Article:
We have written about pseudo protesters on spiked; in the great daft draft debate, we have pseudo-protests against a pseudo-issue taking place in a parallel universe. It would make as much sense if Rock the Vote had sent out an email saying ‘You’ve been killed’, encouraging young voters to factor the possible introduction of enforced euthanasia of all people under the age of 21 into their votes. Well, who knows what those politicians might be plotting behind closed doors…?

For all the lunacy, the draft debate provides a snapshot of today’s rather degraded anti-war sentiment. That fear of conscription – of being made to sign up and, God forbid, fight for something – has become a major talking point in America post-Iraq suggests that concern about the war was motivated more by feelings of personal fear and insecurity than by genuine solidarity with Iraqis.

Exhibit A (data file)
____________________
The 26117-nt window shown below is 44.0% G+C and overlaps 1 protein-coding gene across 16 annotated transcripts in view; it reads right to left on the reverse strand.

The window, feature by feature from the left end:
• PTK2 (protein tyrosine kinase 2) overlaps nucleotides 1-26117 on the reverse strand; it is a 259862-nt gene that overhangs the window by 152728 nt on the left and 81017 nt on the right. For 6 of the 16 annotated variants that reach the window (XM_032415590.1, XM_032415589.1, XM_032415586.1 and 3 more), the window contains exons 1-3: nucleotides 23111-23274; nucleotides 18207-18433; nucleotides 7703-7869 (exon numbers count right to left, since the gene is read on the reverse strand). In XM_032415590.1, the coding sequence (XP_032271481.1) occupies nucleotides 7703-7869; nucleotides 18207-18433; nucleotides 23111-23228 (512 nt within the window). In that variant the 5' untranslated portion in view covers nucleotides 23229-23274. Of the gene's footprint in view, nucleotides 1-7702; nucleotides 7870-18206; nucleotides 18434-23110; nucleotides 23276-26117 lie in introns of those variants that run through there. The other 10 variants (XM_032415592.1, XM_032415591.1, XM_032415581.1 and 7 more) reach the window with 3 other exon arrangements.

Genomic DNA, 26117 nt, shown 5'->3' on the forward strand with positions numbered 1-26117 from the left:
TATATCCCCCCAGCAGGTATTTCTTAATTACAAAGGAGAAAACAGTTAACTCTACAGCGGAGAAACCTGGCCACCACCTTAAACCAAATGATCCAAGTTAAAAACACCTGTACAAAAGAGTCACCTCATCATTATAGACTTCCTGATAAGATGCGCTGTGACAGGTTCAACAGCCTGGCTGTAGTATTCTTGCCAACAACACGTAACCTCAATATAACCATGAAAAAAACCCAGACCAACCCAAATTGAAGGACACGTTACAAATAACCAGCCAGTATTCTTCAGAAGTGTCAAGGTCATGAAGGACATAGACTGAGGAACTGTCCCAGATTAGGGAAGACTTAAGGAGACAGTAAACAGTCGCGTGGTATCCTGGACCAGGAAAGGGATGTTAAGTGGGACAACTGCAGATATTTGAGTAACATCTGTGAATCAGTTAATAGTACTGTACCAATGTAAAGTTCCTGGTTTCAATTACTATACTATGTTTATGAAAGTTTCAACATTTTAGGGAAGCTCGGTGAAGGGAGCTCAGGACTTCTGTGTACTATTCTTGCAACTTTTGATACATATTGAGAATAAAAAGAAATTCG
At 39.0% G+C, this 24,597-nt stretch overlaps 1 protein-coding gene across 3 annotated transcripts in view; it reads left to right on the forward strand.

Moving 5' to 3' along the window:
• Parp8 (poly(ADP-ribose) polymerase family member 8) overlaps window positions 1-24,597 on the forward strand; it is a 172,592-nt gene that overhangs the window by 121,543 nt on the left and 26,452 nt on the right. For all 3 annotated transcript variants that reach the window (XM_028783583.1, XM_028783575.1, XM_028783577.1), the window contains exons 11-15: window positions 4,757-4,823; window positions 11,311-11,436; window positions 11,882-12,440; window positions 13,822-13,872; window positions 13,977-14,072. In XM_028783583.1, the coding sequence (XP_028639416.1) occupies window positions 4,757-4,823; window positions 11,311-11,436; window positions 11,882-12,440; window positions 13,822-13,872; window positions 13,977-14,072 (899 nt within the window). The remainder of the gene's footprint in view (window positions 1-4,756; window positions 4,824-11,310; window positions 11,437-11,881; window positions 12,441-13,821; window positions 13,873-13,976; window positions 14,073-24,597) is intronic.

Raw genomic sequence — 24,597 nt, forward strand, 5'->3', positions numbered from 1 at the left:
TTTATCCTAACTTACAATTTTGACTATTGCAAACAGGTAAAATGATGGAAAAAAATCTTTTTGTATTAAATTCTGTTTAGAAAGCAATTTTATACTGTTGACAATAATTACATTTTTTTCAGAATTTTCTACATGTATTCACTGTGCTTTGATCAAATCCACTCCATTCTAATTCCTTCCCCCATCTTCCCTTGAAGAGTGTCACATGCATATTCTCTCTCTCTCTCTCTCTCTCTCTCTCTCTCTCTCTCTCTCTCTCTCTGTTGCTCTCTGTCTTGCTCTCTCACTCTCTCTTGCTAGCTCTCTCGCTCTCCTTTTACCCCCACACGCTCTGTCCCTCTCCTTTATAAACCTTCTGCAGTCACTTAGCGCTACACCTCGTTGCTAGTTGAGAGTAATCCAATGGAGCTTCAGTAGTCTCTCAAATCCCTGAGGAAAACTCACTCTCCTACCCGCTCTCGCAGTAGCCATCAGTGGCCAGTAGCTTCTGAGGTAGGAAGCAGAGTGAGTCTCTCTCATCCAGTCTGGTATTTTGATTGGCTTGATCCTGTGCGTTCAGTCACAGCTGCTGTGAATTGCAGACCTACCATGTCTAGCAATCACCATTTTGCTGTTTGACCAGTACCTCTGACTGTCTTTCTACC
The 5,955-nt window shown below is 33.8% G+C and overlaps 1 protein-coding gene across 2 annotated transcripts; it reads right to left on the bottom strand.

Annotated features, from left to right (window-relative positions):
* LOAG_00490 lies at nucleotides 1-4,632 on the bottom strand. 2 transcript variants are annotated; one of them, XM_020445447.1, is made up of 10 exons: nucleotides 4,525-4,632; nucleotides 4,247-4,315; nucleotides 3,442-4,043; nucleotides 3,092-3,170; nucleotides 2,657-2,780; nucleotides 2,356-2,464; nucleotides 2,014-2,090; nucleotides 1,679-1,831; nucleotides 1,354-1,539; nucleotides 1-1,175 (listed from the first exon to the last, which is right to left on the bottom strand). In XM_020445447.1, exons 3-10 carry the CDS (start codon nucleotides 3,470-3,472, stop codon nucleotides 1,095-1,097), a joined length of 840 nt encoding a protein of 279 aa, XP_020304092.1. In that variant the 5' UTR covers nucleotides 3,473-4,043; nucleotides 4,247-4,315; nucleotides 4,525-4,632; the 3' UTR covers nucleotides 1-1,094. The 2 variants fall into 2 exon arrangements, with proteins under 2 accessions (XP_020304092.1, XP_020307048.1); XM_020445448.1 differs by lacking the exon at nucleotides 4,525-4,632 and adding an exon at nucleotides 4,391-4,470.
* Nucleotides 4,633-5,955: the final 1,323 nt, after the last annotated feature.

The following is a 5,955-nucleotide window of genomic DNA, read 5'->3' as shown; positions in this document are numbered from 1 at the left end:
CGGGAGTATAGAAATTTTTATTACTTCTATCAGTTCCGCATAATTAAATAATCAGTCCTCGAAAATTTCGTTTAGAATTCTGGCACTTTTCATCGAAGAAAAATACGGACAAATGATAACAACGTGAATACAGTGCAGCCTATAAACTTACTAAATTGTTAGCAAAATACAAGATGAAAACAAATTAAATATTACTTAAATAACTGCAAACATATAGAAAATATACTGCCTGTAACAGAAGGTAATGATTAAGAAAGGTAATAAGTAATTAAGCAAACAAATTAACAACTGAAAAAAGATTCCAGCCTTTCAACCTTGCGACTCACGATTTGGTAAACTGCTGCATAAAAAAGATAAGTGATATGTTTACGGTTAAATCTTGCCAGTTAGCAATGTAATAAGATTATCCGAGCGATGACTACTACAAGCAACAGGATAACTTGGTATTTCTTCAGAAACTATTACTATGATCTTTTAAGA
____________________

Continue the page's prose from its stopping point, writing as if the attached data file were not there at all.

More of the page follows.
Draft-dodging was never the most rebellious of activities (even Bill Clinton did it). When it took off in America during the Vietnam War in the late 1960s and early 70s, it was driven more by petit-bourgeois fear than by anything like anti-imperialism, by a desire on the part of the middle classes to protect their nice lives from the prospect of being sent to fight in a senseless war in south-east Asia.

But at least there was a draft to dodge during Vietnam, a real possibility that you might be called up against your will. Today there’s no draft and little prospect of a draft, yet draft-dodging has returned with a vengeance. This is draft-dodging as a political outlook rather than as a practical measure to avoid war; it’s a demand to ‘Go away and leave me alone! Don’t ask me to do anything!’

The anti-draft campaign takes the ‘Not in my name’ sentiment to its logical conclusion. That was the most popular refrain of those who opposed the war in Iraq and pretty much summed up the anti-war motivation. It was a highly individuated cri de coeur, more about washing one’s hands of war than seriously challenging it, about opting out, calling for the world to stop so that they could get off.